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Despite This we stay- Auguest 13, 2009

Road Construction

by Carol Dunn

    I’m a driver.  I like nice roads.  I don’t like the thought of a bridge collapsing while I’m driving across it (or under it).  So I’m all in favor of road construction.  I’m guessing that, over the past two months, there are a number of southbound drivers on I-25 who were NOT in favor of road construction.  

    According to a CDOT map, there are 10 road construction projects on I-25 as you leave Denver, eight of them north of Walsenburg.  One project just north of Monument can back up traffic four miles for a 50-foot section of work.  The workers laugh and point as you creep past.

    So it was with great glee that motorists punched it as they got past the paving project south of Pueblo.  They broke away from the pack, and it was open road.  They were riding a Brahma bull across the wide prairie, the wind whipping through their hair, sailing along thinking they could possibly make up some lost time when BLAMMO, there’s Walsenburg.  This wasn’t just road construction, it was a detour through town.  The spouse was cranky, the kids had their heads on the floor and their feet sticking out the windows.  They were ready to clean up their rooms and wash their hair – ANYTHING would be better than sitting in traffic AGAIN.

    Over the July 4 holiday, there was an impressive four mile backup on I-25 as traffic exited onto the Walsenburg business route.  The cars and trucks and motorhomes creeped up the hill toward what looked like the dropoff at the edge of the earth.  For several delightful minutes, each and every traveler was treated to the smell of the sewage pond just south of the truck stop – although at the time most didn’t know it was the sewage pond and accused each other of “letting one go.”  July’s heat does wonders for sewage, and this was the holiday traveler’s first impression of Walsenburg.  The hilltop looked like a direct missile strike had split it apart, scattering enormous chunks of concrete.  Through this split in the hill, the driver no doubt expected to be met either by a line of tanks or a rainbow, and instead saw a mobile speed display sign that told him he was going 0.728 miles per hour.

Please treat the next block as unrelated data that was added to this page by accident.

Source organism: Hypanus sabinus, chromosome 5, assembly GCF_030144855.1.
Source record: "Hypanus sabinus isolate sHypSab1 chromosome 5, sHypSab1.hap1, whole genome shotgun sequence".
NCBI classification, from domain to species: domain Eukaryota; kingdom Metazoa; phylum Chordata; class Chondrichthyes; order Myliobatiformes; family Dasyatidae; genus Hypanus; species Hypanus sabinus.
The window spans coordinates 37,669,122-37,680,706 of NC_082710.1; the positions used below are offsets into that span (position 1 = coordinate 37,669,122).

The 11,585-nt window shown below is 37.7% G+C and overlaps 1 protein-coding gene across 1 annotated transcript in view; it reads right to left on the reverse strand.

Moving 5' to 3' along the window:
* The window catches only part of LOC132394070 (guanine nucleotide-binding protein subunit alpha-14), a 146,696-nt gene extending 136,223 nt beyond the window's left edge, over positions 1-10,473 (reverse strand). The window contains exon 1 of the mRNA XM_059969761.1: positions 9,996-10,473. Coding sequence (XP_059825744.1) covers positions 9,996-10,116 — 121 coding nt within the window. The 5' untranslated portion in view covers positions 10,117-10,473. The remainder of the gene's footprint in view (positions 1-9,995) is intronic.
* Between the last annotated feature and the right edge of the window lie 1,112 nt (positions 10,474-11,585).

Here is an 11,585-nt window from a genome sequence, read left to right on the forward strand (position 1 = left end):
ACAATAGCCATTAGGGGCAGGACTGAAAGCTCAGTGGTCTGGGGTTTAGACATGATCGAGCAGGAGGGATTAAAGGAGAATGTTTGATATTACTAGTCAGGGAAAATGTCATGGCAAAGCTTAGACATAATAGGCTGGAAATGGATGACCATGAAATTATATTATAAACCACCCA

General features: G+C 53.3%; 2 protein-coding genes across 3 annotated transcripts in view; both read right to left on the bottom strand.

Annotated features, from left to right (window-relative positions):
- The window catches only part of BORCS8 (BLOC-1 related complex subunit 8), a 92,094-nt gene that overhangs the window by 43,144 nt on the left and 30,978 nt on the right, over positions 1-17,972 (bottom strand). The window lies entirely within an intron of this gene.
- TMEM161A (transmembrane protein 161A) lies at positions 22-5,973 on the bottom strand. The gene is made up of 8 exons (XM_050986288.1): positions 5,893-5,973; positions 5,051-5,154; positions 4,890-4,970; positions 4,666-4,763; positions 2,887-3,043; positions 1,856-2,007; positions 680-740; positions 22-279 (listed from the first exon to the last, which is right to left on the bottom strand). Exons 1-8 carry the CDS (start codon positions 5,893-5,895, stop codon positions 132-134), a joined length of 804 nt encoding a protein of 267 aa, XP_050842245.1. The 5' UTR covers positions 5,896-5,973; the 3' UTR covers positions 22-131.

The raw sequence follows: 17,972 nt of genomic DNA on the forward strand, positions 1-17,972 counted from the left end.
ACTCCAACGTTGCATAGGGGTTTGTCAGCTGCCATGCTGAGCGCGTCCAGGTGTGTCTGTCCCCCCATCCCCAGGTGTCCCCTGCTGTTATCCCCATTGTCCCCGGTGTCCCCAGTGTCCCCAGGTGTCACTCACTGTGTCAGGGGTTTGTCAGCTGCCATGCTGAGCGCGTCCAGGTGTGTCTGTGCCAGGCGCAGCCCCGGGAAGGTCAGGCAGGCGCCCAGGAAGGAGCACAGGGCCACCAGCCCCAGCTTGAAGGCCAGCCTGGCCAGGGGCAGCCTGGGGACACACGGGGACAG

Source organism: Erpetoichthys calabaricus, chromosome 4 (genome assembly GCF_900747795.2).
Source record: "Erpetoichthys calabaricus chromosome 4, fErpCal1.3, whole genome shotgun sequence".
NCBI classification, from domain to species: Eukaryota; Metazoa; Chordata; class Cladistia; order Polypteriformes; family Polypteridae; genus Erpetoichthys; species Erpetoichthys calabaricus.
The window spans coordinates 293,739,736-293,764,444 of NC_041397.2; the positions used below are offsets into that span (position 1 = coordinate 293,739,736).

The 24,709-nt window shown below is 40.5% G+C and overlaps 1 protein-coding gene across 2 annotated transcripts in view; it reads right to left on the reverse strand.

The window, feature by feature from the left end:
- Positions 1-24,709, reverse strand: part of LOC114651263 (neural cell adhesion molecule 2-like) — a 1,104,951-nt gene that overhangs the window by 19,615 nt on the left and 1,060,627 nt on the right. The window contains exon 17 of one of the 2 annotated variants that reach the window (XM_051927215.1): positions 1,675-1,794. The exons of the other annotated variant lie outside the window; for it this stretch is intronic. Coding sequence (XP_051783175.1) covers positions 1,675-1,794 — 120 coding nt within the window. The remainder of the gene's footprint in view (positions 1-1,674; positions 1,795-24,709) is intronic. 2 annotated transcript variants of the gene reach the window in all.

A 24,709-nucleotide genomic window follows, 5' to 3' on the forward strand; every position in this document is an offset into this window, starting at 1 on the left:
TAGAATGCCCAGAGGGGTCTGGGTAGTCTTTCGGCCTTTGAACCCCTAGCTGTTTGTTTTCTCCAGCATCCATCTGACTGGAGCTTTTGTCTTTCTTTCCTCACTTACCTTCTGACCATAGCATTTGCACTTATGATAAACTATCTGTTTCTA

The driver and the passengers sure needed cold drinks and food.  After all, they were expecting to be in Albuquerque by now.  The driver said, “Find a place to stop and we’ll stop.”  The kids’ eyes glazed over after about a mile.  They were now certain they were going to die of thirst.  Then in the distance, they saw a burger place and hope swelled in their hearts.  Curiously, there was a line backed up clear outside the door – oh yeah, because there was only one cash register working, and sometimes it crashed.  They dutifully stood in line and waited some more – hey this was just like the place they went on vacation to get away from.  

    Under duress, the kids got back into the vehicle, pleading with their parents to NEVER NEVER take another vacation in Colorado.  As their car squeezed into the line of traffic heading south out of Walsenburg, the travelers noticed the movie playing at the theater: “Drag me to Southern Colorado.”

A rebel cause

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